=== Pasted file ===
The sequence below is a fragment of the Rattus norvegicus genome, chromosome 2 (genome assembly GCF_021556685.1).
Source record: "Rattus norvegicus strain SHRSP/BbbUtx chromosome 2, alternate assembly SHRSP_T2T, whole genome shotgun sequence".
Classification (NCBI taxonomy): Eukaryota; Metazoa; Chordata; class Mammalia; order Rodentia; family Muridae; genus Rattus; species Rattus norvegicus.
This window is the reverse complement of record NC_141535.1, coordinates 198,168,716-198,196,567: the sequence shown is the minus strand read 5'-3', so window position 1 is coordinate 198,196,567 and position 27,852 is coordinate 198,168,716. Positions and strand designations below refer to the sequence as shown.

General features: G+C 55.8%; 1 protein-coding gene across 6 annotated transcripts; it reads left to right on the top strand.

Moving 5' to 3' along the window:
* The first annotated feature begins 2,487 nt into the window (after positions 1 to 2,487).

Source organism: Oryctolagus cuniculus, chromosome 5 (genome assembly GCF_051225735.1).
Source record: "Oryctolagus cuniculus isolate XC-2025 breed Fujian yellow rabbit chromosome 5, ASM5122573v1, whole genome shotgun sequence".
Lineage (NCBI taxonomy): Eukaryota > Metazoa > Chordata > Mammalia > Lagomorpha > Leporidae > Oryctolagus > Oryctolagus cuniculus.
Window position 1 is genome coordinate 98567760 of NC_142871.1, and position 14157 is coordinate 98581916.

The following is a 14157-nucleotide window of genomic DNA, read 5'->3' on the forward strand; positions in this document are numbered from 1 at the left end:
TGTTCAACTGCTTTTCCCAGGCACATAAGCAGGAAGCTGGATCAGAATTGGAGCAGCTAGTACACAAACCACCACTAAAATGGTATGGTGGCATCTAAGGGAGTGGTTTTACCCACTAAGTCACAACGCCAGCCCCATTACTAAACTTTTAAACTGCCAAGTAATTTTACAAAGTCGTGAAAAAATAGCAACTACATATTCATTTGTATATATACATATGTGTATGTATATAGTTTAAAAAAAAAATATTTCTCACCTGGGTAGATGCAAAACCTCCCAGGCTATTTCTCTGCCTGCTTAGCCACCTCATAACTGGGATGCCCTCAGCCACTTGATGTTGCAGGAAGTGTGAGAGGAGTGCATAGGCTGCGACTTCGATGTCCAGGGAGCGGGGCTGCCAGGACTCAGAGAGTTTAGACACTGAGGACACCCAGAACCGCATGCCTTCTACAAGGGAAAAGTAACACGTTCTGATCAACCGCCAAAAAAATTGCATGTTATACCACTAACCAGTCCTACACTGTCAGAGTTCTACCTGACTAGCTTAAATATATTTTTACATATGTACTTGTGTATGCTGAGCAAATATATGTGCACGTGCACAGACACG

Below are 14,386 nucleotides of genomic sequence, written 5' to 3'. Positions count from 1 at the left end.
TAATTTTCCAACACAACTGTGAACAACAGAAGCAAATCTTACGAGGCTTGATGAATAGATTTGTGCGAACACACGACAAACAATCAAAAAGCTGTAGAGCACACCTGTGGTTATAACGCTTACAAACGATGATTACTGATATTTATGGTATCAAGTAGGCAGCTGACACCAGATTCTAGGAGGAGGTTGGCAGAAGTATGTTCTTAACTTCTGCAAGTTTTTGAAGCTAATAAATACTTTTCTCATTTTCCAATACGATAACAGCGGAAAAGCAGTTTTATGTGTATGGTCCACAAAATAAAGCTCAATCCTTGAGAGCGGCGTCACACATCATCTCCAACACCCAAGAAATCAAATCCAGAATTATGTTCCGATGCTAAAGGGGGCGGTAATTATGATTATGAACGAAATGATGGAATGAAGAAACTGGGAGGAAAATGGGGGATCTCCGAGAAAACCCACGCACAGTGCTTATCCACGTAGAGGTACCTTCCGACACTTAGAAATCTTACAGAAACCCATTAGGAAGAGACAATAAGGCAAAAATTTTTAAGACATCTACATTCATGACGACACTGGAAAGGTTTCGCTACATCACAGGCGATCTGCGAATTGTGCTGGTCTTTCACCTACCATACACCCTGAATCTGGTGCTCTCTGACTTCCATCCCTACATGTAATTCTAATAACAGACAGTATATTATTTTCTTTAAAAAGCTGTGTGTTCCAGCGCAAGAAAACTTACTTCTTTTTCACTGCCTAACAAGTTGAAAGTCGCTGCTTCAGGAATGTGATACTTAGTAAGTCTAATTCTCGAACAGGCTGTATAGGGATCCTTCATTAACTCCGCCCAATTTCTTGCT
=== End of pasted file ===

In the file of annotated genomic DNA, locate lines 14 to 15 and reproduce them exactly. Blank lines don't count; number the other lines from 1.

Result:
Below are 14,386 nucleotides of genomic sequence, written 5' to 3'. Positions count from 1 at the left end.
TAATTTTCCAACACAACTGTGAACAACAGAAGCAAATCTTACGAGGCTTGATGAATAGATTTGTGCGAACACACGACAAACAATCAAAAAGCTGTAGAGCACACCTGTGGTTATAACGCTTACAAACGATGATTACTGATATTTATGGTATCAAGTAGGCAGCTGACACCAGATTCTAGGAGGAGGTTGGCAGAAGTATGTTCTTAACTTCTGCAAGTTTTTGAAGCTAATAAATACTTTTCTCATTTTCCAATACGATAACAGCGGAAAAGCAGTTTTATGTGTATGGTCCACAAAATAAAGCTCAATCCTTGAGAGCGGCGTCACACATCATCTCCAACACCCAAGAAATCAAATCCAGAATTATGTTCCGATGCTAAAGGGGGCGGTAATTATGATTATGAACGAAATGATGGAATGAAGAAACTGGGAGGAAAATGGGGGATCTCCGAGAAAACCCACGCACAGTGCTTATCCACGTAGAGGTACCTTCCGACACTTAGAAATCTTACAGAAACCCATTAGGAAGAGACAATAAGGCAAAAATTTTTAAGACATCTACATTCATGACGACACTGGAAAGGTTTCGCTACATCACAGGCGATCTGCGAATTGTGCTGGTCTTTCACCTACCATACACCCTGAATCTGGTGCTCTCTGACTTCCATCCCTACATGTAATTCTAATAACAGACAGTATATTATTTTCTTTAAAAAGCTGTGTGTTCCAGCGCAAGAAAACTTACTTCTTTTTCACTGCCTAACAAGTTGAAAGTCGCTGCTTCAGGAATGTGATACTTAGTAAGTCTAATTCTCGAACAGGCTGTATAGGGATCCTTCATTAACTCCGCCCAATTTCTTGCT